Computer-based resources have several potential advantages over other resources, including easier accessibility, more rapid access to the required data, and a higher probability of finding an answer, all of which directly affect whether physicians will pursue an answer to their clinical questions. In the questionnaire, we first asked students to identify when they used a particular resource. Learning is most effective and efficient when it is situational, in other words, tied to actual activity. For all three of the primary resource choices, most students reported using the resource immediately after seeing the patient or during the same day that they saw the patient (see Figure 2a). This was true for both electronic resources and paper textbooks. Too few students identified themselves as preferring paper textbooks to draw statistical conclusions but more students reported using the resource immediately. In addition, those students who preferred using electronic resources but chose paper textbooks for a second or third choice also often used the paper resource immediately or on the same day they saw the patients (see Figures 2b and 2c). Thus, it does not appear that the students chose electronic resources because they were more readily available to them.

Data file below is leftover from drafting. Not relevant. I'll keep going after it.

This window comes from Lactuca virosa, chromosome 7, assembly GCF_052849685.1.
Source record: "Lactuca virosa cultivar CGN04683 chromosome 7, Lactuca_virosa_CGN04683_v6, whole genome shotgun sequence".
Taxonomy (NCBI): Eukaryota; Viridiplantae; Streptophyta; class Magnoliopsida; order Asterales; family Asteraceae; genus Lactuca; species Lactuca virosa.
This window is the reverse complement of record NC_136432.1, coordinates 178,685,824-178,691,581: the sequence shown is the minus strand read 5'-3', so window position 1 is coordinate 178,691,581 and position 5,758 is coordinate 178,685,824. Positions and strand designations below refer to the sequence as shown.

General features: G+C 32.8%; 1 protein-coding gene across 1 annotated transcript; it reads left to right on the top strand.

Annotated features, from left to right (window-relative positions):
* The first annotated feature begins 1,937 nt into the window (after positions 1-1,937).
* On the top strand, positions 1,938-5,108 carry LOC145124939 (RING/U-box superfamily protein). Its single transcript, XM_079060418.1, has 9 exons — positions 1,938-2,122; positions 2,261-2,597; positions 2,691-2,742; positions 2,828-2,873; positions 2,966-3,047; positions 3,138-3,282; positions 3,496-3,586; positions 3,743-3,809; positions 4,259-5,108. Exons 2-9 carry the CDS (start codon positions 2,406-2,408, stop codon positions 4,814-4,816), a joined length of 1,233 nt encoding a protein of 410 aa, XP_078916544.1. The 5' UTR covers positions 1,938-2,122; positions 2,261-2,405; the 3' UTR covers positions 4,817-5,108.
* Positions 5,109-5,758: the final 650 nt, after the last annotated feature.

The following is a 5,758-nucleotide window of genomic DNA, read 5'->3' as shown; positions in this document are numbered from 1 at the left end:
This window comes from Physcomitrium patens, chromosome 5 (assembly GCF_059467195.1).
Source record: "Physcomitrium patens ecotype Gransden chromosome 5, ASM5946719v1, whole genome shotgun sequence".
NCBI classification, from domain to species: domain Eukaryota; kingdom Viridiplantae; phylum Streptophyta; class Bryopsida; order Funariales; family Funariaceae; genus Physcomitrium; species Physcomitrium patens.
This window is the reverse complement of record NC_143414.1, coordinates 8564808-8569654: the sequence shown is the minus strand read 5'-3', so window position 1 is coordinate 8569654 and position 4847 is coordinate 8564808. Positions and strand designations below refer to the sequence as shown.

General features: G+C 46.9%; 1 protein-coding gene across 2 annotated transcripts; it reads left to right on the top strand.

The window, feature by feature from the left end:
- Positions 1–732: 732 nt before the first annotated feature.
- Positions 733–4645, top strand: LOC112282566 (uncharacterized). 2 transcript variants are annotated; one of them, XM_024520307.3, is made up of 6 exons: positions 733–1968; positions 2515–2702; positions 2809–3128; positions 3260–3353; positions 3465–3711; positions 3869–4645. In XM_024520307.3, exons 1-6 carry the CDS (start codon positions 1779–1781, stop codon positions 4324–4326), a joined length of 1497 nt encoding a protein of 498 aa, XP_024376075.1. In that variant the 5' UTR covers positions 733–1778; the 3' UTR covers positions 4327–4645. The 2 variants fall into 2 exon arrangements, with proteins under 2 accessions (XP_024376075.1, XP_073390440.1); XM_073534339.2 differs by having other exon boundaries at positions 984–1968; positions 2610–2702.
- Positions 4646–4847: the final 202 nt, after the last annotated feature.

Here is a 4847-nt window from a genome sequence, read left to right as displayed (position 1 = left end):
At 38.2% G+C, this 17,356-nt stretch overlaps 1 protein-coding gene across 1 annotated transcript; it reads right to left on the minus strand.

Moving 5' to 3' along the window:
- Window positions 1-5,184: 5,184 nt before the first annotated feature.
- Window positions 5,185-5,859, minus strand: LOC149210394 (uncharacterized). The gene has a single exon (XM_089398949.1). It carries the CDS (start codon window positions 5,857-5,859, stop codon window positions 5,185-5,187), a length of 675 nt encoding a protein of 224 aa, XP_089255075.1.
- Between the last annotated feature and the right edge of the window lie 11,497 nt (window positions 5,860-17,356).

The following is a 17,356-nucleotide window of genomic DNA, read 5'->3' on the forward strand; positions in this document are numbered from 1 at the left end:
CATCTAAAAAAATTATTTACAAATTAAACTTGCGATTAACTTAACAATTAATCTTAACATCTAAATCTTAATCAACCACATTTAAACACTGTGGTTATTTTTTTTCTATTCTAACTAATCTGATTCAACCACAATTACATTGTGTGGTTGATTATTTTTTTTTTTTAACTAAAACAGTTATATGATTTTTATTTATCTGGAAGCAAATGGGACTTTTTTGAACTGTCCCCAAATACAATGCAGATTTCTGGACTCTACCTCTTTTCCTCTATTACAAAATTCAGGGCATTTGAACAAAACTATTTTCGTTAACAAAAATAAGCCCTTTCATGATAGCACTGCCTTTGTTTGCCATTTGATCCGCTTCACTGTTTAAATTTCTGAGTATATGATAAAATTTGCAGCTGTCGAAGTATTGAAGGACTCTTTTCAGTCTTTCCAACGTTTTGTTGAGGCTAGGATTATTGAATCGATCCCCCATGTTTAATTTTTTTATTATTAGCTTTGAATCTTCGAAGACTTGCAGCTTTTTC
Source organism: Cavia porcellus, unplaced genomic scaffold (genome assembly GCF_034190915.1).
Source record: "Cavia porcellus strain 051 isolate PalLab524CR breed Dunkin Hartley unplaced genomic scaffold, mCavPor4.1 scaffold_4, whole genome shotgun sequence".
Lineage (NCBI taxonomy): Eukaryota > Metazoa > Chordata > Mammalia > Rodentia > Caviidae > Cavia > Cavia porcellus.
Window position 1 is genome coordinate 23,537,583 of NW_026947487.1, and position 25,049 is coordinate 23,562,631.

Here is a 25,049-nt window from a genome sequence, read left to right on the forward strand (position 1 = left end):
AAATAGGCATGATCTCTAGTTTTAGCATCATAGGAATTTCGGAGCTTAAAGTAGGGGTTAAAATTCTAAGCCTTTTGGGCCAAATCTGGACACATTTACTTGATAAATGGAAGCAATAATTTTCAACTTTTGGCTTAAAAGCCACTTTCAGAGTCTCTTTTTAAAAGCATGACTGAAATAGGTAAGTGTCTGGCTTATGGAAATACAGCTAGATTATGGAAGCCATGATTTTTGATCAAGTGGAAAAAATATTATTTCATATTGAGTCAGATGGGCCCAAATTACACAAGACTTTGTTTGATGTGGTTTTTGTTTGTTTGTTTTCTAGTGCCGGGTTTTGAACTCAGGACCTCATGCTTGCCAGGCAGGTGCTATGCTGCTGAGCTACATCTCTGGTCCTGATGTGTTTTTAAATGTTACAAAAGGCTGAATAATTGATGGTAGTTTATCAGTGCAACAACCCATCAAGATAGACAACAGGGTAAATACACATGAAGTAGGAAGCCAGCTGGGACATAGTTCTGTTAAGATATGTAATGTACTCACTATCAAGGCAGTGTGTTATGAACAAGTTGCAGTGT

Like other medical educators, we try to instill an ethic of continuous learning in our students that encourages daily learning. To determine whether access would influence how often students use an information resource, we asked them to report how frequently they used their primary reference. As shown in Figure 3, most students reported using the resource either daily or more often than weekly. They did not differ in their reported use of MDConsult, UpToDate or paper textbooks, but more students reporting a preference for paper textbooks also reported using the textbook daily.